Agrarna myśl społeczna w pracach Rady Społecznej przy Prymasie Polski

Andrzej Siwiec


The Social Board attached to the Primate of Poland was set up by the Cardinal August Hlond. He was neither an economist nor a lawyer, nor a sociologist, but the social and economic problems were always the focus of his interest. He thought that a reform of the social-economic system of the Second Polish Republic was necessary. In view of the Catholic social teaching, those questions were especially crucial efter the proclamation of the encyclical "Quadragessimo anno". They were bound to be analyzed in the light of the doctrine contained in the encyclical. For that purpose there was set up a Social Board consisting of some outstanding scholars. That Board was also called a Primate Committee, since it worked on his -behalf and with his approval. In view of that he also had responsibility for the publishing of the Board’s declarations.

There is one declaration concerning the village problems which declaration especially deserves our attention. The declaration is a proof that the arbitration of the Social Board was indeed sound and independent. The Board vies able to evaluate properly the social-economic situation of Poland at the time when the Catholic social thought identified the social question with the problem of the worker. In like manner the Board first managed to make a "rural" declaration, and then issue a declaration concerning the enfranchisement of work. A lot of reasons added to the rural problem which was called an agrarian social question. They were the following: low level of the culture and technique of farming, thousands of small and uneconomic farmsteads, the inefficiency /patchwork of fields/ of the internal structure of farms, the overpopulation of villages caused by an insufficient outflow of villagres to towns and to other branches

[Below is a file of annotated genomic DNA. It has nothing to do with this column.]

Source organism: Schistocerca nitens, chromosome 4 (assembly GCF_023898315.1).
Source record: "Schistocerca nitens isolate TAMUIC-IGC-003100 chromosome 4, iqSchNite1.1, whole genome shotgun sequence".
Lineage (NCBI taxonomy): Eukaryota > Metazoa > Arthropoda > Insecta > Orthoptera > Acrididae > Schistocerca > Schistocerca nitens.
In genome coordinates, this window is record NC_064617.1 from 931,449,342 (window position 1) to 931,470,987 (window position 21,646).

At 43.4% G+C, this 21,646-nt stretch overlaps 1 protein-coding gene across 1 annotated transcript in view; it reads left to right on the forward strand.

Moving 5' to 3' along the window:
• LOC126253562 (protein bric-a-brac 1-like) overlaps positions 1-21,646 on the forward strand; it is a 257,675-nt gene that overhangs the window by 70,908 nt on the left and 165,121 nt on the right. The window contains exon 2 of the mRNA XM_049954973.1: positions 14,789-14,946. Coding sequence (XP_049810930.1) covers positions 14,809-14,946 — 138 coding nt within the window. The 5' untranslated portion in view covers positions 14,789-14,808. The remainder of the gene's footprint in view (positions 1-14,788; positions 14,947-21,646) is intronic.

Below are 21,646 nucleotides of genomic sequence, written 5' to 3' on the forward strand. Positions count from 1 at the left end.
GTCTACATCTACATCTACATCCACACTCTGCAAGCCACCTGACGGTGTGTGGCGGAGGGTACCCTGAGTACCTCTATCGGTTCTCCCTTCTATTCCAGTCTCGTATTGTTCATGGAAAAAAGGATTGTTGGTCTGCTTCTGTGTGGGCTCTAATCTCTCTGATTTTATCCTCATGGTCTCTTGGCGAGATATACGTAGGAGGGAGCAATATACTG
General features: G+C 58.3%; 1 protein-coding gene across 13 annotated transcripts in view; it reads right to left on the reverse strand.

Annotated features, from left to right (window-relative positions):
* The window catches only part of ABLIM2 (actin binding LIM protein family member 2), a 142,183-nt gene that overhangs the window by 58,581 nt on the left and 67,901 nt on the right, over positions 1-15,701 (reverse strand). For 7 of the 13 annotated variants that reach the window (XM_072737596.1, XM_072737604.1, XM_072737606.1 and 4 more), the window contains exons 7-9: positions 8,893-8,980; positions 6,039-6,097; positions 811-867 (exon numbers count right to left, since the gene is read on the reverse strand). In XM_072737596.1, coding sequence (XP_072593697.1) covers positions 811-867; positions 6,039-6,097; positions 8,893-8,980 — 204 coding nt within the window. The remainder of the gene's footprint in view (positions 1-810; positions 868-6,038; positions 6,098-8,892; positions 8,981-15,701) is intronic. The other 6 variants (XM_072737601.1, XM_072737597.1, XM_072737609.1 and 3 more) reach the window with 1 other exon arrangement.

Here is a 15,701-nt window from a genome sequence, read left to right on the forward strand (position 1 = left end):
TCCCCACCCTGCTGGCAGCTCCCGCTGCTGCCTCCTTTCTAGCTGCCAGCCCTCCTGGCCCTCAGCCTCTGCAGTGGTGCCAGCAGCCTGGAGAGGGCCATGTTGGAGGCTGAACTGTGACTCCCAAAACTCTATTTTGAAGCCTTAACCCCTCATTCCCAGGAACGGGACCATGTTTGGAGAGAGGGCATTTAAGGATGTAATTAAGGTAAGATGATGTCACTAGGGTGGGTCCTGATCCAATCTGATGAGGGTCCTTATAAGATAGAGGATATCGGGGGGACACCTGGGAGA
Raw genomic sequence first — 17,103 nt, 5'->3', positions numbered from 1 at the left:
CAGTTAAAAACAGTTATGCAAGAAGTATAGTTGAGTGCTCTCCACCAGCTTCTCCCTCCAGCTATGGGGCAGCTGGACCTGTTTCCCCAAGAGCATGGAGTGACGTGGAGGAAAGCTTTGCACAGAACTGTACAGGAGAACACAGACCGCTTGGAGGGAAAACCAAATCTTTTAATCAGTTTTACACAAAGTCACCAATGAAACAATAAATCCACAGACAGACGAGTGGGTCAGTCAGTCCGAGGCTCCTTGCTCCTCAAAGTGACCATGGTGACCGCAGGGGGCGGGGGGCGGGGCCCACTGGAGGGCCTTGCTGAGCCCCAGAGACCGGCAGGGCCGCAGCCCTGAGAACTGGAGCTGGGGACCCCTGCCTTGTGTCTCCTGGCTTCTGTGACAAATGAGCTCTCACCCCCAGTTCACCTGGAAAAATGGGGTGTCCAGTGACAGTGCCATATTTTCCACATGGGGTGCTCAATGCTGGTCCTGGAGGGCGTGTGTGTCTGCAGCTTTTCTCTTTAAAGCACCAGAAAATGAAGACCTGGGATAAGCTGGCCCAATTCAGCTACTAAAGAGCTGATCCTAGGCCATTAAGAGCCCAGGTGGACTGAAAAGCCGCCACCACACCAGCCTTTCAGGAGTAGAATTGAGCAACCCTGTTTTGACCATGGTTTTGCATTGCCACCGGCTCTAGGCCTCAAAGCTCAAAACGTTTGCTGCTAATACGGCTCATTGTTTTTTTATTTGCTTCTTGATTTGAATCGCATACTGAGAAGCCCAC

of national economy.

In order to solve the agrarian problem the Social Board drew up in its declaration the plans of reform. In view of those plans the reform of the system of property did not occupy the first place, yet since it was placed in a strong moral context, much attention was paid to it. In principle, it was supposed to be put into practice by way of parcelling out of land. Eventually, however, a forced dispossession was accepted accompanied by a number of reservations, e.g. it was to be carried out with due indemnification, it was to be quick and only once within bounds set by the condition of a farm, productive capacity of agriculture and a need to feed and defend the country. Apart from parcelling out of greater land property the Board pointed also to other shifts in the economic policy of the state, e.g. development of farming training, drainage, integration, co-operative state-run farms, proper monetary policy, improvement of the means of communication as well as folk industry and handicraft in villages, and the outflow of villagers to towns and industry, creating new, independent farmsteads and empower the farms of no more than two hectares.

The above postulates of solution met a varied reception.

In some cases there were marked divergences. Some people claimed that the proposals were too general and thus can be given various interpretations. Others thought that the Board went beyond its competence in suggesting too detailed solutions. And others claimed that the declaration disregarded social realities, and
yet others stated that the Board promoted interests of a particular class etc. Criticism against the declaration was to a great extent groundless, Nevertheless, it added to the significance of the very document as well as to the authority of its authors.

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